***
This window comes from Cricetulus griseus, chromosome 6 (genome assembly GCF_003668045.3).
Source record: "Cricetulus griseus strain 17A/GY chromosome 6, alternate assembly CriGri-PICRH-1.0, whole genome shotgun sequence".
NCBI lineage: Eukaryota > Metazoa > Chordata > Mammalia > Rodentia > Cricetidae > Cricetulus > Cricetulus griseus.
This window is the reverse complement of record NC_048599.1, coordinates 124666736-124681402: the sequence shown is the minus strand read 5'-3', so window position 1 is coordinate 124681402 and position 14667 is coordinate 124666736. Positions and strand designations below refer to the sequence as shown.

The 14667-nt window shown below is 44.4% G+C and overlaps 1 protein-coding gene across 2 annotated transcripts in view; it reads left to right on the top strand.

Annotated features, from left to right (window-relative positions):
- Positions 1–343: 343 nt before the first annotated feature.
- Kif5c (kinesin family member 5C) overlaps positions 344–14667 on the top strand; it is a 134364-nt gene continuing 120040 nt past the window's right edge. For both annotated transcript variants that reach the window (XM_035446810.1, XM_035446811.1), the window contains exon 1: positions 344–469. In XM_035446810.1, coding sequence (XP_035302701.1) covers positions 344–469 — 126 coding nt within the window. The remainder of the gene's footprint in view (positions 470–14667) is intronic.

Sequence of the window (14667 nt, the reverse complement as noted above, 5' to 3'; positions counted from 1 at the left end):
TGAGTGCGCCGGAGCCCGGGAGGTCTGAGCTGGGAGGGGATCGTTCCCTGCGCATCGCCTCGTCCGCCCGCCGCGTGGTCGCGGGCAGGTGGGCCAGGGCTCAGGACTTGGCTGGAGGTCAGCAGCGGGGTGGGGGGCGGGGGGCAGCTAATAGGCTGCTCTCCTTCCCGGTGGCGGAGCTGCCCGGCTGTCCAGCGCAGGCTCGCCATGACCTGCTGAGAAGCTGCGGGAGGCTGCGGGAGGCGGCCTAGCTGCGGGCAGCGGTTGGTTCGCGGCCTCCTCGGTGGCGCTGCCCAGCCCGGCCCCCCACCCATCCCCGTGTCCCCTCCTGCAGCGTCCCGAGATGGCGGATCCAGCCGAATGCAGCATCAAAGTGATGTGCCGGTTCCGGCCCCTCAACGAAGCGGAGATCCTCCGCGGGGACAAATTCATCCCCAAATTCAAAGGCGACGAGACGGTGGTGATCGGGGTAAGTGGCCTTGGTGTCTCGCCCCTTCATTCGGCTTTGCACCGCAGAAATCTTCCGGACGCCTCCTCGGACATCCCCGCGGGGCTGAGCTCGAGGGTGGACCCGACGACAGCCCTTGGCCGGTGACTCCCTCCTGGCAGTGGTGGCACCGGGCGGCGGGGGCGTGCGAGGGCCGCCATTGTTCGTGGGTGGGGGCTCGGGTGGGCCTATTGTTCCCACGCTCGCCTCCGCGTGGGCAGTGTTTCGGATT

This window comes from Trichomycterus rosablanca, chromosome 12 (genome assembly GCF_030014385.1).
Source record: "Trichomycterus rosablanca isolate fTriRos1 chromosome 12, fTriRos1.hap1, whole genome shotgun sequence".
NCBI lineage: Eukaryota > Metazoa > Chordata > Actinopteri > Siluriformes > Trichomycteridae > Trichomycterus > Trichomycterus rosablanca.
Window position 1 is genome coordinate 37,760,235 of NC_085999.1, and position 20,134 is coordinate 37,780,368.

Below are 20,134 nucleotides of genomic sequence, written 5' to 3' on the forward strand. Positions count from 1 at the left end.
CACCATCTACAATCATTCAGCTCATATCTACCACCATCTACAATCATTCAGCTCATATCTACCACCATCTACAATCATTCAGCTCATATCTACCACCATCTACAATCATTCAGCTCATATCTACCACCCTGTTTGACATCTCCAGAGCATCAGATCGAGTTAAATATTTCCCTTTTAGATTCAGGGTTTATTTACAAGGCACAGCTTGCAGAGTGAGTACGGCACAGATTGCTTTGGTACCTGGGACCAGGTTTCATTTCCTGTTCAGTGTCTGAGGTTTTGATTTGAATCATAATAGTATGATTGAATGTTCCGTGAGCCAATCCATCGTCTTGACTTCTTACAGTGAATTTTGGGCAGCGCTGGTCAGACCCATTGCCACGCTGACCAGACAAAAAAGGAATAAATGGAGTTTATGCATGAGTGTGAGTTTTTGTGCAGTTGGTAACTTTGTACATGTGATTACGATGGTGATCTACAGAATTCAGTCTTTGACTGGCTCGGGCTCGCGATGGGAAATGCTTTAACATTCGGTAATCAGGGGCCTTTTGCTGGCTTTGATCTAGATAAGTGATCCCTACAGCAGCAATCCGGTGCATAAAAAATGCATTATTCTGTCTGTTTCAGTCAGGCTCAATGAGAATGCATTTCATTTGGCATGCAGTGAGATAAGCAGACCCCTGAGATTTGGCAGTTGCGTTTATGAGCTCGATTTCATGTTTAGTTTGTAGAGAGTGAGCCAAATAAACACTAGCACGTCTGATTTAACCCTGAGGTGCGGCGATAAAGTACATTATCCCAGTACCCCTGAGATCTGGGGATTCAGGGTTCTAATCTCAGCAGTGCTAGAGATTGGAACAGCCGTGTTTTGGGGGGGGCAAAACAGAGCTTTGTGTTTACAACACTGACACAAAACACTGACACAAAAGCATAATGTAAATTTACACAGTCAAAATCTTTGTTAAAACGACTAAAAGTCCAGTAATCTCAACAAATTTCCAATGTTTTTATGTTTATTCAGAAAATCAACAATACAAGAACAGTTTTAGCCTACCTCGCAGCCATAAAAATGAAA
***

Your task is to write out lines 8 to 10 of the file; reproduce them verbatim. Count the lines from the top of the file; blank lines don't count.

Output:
- Kif5c (kinesin family member 5C) overlaps positions 344–14667 on the top strand; it is a 134364-nt gene continuing 120040 nt past the window's right edge. For both annotated transcript variants that reach the window (XM_035446810.1, XM_035446811.1), the window contains exon 1: positions 344–469. In XM_035446810.1, coding sequence (XP_035302701.1) covers positions 344–469 — 126 coding nt within the window. The remainder of the gene's footprint in view (positions 470–14667) is intronic.

Sequence of the window (14667 nt, the reverse complement as noted above, 5' to 3'; positions counted from 1 at the left end):
TGAGTGCGCCGGAGCCCGGGAGGTCTGAGCTGGGAGGGGATCGTTCCCTGCGCATCGCCTCGTCCGCCCGCCGCGTGGTCGCGGGCAGGTGGGCCAGGGCTCAGGACTTGGCTGGAGGTCAGCAGCGGGGTGGGGGGCGGGGGGCAGCTAATAGGCTGCTCTCCTTCCCGGTGGCGGAGCTGCCCGGCTGTCCAGCGCAGGCTCGCCATGACCTGCTGAGAAGCTGCGGGAGGCTGCGGGAGGCGGCCTAGCTGCGGGCAGCGGTTGGTTCGCGGCCTCCTCGGTGGCGCTGCCCAGCCCGGCCCCCCACCCATCCCCGTGTCCCCTCCTGCAGCGTCCCGAGATGGCGGATCCAGCCGAATGCAGCATCAAAGTGATGTGCCGGTTCCGGCCCCTCAACGAAGCGGAGATCCTCCGCGGGGACAAATTCATCCCCAAATTCAAAGGCGACGAGACGGTGGTGATCGGGGTAAGTGGCCTTGGTGTCTCGCCCCTTCATTCGGCTTTGCACCGCAGAAATCTTCCGGACGCCTCCTCGGACATCCCCGCGGGGCTGAGCTCGAGGGTGGACCCGACGACAGCCCTTGGCCGGTGACTCCCTCCTGGCAGTGGTGGCACCGGGCGGCGGGGGCGTGCGAGGGCCGCCATTGTTCGTGGGTGGGGGCTCGGGTGGGCCTATTGTTCCCACGCTCGCCTCCGCGTGGGCAGTGTTTCGGATT